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Boeing Ex-CEO Muilenburg To Get No Bonus Or Severance

Courtesy of ZeroHedge View original post here.

There are now two definitions of “lead parachute” – one, of course, is a Boeing 737 MAX, the other is the farewell payment former Boeing CEO Dennis Muilenberg will receive for his 35 year contribution to the company. Or rather won’t.

Late on Friday, Boeing issued a terse, brief and to-the-point statement in which it announced that as a result of the recent catastrophic collapse in Boeing’s reputation following the countless scandals that have emerged in the aftermath of the 737 MAX grounding in which it emerged that the company was eager to repeatedly cut any and all corners and gamble with people’s lives just to get a quick, cheap version of the 737 workhorse plane in the air former CEO Dennis Muilenburg would get not severance or annual bonus:

Boeing Statement on Compensation for Dennis Muilenburg

We thank Dennis for his nearly 35 years of service to The Boeing Company. Upon his departure, Dennis received the benefits to which he was contractually entitled and he did not receive any severance pay or a 2019 annual bonus.s

At the same time, the company also issued an 8K laying out the compensation arrangement of “certain officers”, in which it got this close to disclosing whether Muilenburg was fired or quit on his own…. and then whiffed, courtesy of the passive voice, to wit: “as previously disclosed, Dennis A. Muilenburg ceased to serve as President and Chief Executive Officer of the Company.” One thing is certain: he wanted to spend more time with his family, if only to tell them never to fly on a 737 MAX.

Boeing also provided a full breakdown of what Muilenburg would receive (as per his contractual obligations):

In addition, as previously disclosed, Dennis A. Muilenburg ceased to serve as President and Chief Executive Officer of the Company, and resigned as a member of the Board, on December 22, 2019. Mr. Muilenburg is not entitled to-and did not receive-any severance or separation payments in connection with his retirement after more than 30 years with the Company. In addition, the Board has confirmed that Mr. Muilenburg will receive no payment under the Company’s annual incentive plan for 2019. Mr. Muilenburg also forfeited 11,266 RSUs, 10,398 performance-based restricted stock units (“PBRSUs”), and 72,746 performance awards in connection with his retirement. Mr. Muilenburg is entitled to contractual, pre-existing retirement benefits. As a result, he vested in pro-rated portions of previously granted long-term incentive awards based on the number of months he was employed during the applicable vesting or performance period. These consist of:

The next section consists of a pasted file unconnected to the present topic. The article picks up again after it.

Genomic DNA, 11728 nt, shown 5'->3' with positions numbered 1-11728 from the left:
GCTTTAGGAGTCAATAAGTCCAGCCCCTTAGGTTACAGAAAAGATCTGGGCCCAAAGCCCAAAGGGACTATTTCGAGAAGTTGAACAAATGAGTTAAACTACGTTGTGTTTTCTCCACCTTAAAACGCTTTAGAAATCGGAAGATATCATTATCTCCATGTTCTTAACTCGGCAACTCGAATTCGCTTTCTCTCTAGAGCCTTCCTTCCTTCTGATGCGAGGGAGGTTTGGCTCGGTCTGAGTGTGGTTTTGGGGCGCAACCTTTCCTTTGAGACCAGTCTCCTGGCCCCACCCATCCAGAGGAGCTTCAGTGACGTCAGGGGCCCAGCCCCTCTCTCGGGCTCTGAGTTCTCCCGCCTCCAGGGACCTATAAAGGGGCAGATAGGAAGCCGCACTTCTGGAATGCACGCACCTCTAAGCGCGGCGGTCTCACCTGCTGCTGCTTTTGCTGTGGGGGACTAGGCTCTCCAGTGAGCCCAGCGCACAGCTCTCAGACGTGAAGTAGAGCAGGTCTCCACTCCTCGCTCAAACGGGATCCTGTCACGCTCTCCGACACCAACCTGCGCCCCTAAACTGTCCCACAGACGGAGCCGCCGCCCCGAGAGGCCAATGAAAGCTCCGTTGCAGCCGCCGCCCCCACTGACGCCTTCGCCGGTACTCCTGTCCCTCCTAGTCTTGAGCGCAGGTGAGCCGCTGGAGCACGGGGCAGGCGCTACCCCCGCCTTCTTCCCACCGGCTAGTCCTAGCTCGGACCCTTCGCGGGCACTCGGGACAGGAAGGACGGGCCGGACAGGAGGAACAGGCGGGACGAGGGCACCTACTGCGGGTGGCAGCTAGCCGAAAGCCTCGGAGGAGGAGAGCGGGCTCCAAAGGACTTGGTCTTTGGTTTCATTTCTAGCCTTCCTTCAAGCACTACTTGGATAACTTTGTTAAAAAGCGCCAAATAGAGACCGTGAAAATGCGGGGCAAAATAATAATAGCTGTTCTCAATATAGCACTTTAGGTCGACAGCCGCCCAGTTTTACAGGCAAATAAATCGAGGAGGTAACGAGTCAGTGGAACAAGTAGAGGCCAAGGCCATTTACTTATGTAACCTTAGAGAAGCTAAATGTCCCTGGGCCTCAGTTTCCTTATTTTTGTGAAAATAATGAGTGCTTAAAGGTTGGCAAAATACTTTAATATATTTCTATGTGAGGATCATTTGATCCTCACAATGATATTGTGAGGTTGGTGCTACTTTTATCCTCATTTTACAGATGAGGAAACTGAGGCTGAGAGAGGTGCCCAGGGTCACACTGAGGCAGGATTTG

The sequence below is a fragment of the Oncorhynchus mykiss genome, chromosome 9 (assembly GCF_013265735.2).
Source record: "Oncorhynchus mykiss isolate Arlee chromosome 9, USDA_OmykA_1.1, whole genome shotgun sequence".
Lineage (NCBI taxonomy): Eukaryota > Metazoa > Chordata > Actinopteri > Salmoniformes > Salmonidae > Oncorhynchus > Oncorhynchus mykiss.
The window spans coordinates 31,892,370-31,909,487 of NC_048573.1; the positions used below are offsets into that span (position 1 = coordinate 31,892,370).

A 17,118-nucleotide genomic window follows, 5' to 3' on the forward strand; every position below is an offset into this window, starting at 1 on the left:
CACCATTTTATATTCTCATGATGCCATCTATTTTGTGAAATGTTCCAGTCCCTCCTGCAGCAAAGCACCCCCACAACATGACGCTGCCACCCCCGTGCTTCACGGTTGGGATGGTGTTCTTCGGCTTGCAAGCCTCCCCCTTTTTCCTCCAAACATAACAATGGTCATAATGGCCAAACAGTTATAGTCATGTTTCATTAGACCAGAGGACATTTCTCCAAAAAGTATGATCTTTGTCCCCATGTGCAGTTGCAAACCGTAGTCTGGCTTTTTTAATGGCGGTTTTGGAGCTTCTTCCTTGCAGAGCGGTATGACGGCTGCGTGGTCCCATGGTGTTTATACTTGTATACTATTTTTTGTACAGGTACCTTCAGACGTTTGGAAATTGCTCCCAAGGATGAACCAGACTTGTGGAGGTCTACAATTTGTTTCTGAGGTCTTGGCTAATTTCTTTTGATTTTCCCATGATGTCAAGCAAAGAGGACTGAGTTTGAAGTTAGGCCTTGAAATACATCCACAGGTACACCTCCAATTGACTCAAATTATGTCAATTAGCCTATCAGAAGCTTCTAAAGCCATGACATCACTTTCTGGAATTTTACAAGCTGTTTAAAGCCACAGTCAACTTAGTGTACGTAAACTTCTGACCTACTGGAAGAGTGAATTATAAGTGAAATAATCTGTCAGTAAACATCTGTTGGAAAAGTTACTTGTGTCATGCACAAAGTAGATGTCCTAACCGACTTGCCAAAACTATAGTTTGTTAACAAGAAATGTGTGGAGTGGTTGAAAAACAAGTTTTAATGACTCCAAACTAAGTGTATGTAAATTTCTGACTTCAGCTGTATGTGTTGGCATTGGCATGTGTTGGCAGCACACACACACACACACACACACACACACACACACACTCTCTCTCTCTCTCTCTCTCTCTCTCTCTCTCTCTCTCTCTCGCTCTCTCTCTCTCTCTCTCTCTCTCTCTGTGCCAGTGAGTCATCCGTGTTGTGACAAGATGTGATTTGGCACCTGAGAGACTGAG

• 25,034 RSUs;
  • 23,384 PBRSUs, which will be paid only to the extent earned based on the Company’s total shareholder return relative to peer companies; and
  • 130,780 performance awards, which will be paid only to the extent earned based on Company operating performance.

Based on the closing stock price on January 9, 2020, and assuming performance at target for the PBRSUs and performance awards, the forfeited awards would have been valued at approximately $14.6 million, while the vested long-term incentive awards would be valued at approximately $29.4 million. Additional terms of the long-term incentive awards are disclosed in the 2019 Proxy Statement. Mr. Muilenburg also vested in certain stock unit awards earned prior to his service as President and Chief Executive Officer that, based on the closing stock price on January 9, 2020, are valued at approximately $4.3 million. In addition, Mr. Muilenburg will receive distributions of pension and nonqualified deferred compensation benefits earned during his tenure with the Company that, including contributions made by Mr. Muilenburg, were valued at approximately $28.5 million as of December 31, 2019. As disclosed in the 2019 Proxy Statement, Mr. Muilenburg also holds options to purchase 72,969 shares of Company common stock. These options have an exercise price of $75.97 and vested in full in 2013, prior to his service as President and Chief Executive Officer.

Finally, Boeing also disclosed that as part of the company’s new CEO compensation, David Calhoun would be eligible to receive “additional long-term incentive award valued at approximately $7 million which will be earned only upon continued employment and the achievement of several key business milestones, including full safe return to service of the 737 MAX.”

And before you say “so never”, remember that all it will take is for another generation of Boeing monkeys to cut corners, and get the clowns to send the death-machine back into the air.


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